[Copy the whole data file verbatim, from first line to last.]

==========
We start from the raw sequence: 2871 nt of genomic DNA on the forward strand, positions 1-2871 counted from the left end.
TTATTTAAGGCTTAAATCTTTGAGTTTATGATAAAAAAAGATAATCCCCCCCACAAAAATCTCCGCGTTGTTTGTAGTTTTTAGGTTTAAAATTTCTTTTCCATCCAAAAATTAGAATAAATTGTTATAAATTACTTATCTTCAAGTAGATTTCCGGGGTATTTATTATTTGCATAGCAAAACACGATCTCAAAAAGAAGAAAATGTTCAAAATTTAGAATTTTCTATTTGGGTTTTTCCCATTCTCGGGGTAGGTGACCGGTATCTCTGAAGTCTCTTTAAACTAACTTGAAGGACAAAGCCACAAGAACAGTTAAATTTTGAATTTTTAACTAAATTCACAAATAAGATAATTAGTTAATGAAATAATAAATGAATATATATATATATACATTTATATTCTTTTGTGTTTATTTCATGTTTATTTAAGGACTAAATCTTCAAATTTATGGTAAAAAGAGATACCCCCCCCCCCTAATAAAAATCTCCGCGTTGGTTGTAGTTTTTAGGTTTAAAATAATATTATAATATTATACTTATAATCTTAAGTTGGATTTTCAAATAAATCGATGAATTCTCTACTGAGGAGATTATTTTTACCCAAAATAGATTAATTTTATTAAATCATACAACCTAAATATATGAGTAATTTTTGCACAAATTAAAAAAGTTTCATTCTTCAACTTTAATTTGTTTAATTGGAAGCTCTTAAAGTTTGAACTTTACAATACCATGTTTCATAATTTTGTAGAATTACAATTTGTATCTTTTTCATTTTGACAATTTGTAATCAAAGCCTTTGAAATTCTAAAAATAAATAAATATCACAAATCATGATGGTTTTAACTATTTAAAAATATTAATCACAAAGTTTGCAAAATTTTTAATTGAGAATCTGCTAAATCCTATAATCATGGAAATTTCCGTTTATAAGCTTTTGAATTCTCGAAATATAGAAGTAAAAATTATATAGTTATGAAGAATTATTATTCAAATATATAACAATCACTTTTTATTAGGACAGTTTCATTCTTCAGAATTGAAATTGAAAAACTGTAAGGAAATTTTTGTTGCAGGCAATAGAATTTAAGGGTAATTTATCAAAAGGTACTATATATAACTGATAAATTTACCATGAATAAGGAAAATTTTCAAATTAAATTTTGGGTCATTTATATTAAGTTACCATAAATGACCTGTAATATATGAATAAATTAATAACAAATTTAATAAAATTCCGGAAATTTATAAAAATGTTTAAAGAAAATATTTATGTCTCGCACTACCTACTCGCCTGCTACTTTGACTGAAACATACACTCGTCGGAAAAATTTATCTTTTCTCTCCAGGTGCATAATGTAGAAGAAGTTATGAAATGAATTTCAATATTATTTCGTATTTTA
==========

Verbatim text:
We start from the raw sequence: 2871 nt of genomic DNA on the forward strand, positions 1-2871 counted from the left end.
TTATTTAAGGCTTAAATCTTTGAGTTTATGATAAAAAAAGATAATCCCCCCCACAAAAATCTCCGCGTTGTTTGTAGTTTTTAGGTTTAAAATTTCTTTTCCATCCAAAAATTAGAATAAATTGTTATAAATTACTTATCTTCAAGTAGATTTCCGGGGTATTTATTATTTGCATAGCAAAACACGATCTCAAAAAGAAGAAAATGTTCAAAATTTAGAATTTTCTATTTGGGTTTTTCCCATTCTCGGGGTAGGTGACCGGTATCTCTGAAGTCTCTTTAAACTAACTTGAAGGACAAAGCCACAAGAACAGTTAAATTTTGAATTTTTAACTAAATTCACAAATAAGATAATTAGTTAATGAAATAATAAATGAATATATATATATATACATTTATATTCTTTTGTGTTTATTTCATGTTTATTTAAGGACTAAATCTTCAAATTTATGGTAAAAAGAGATACCCCCCCCCCCTAATAAAAATCTCCGCGTTGGTTGTAGTTTTTAGGTTTAAAATAATATTATAATATTATACTTATAATCTTAAGTTGGATTTTCAAATAAATCGATGAATTCTCTACTGAGGAGATTATTTTTACCCAAAATAGATTAATTTTATTAAATCATACAACCTAAATATATGAGTAATTTTTGCACAAATTAAAAAAGTTTCATTCTTCAACTTTAATTTGTTTAATTGGAAGCTCTTAAAGTTTGAACTTTACAATACCATGTTTCATAATTTTGTAGAATTACAATTTGTATCTTTTTCATTTTGACAATTTGTAATCAAAGCCTTTGAAATTCTAAAAATAAATAAATATCACAAATCATGATGGTTTTAACTATTTAAAAATATTAATCACAAAGTTTGCAAAATTTTTAATTGAGAATCTGCTAAATCCTATAATCATGGAAATTTCCGTTTATAAGCTTTTGAATTCTCGAAATATAGAAGTAAAAATTATATAGTTATGAAGAATTATTATTCAAATATATAACAATCACTTTTTATTAGGACAGTTTCATTCTTCAGAATTGAAATTGAAAAACTGTAAGGAAATTTTTGTTGCAGGCAATAGAATTTAAGGGTAATTTATCAAAAGGTACTATATATAACTGATAAATTTACCATGAATAAGGAAAATTTTCAAATTAAATTTTGGGTCATTTATATTAAGTTACCATAAATGACCTGTAATATATGAATAAATTAATAACAAATTTAATAAAATTCCGGAAATTTATAAAAATGTTTAAAGAAAATATTTATGTCTCGCACTACCTACTCGCCTGCTACTTTGACTGAAACATACACTCGTCGGAAAAATTTATCTTTTCTCTCCAGGTGCATAATGTAGAAGAAGTTATGAAATGAATTTCAATATTATTTCGTATTTTA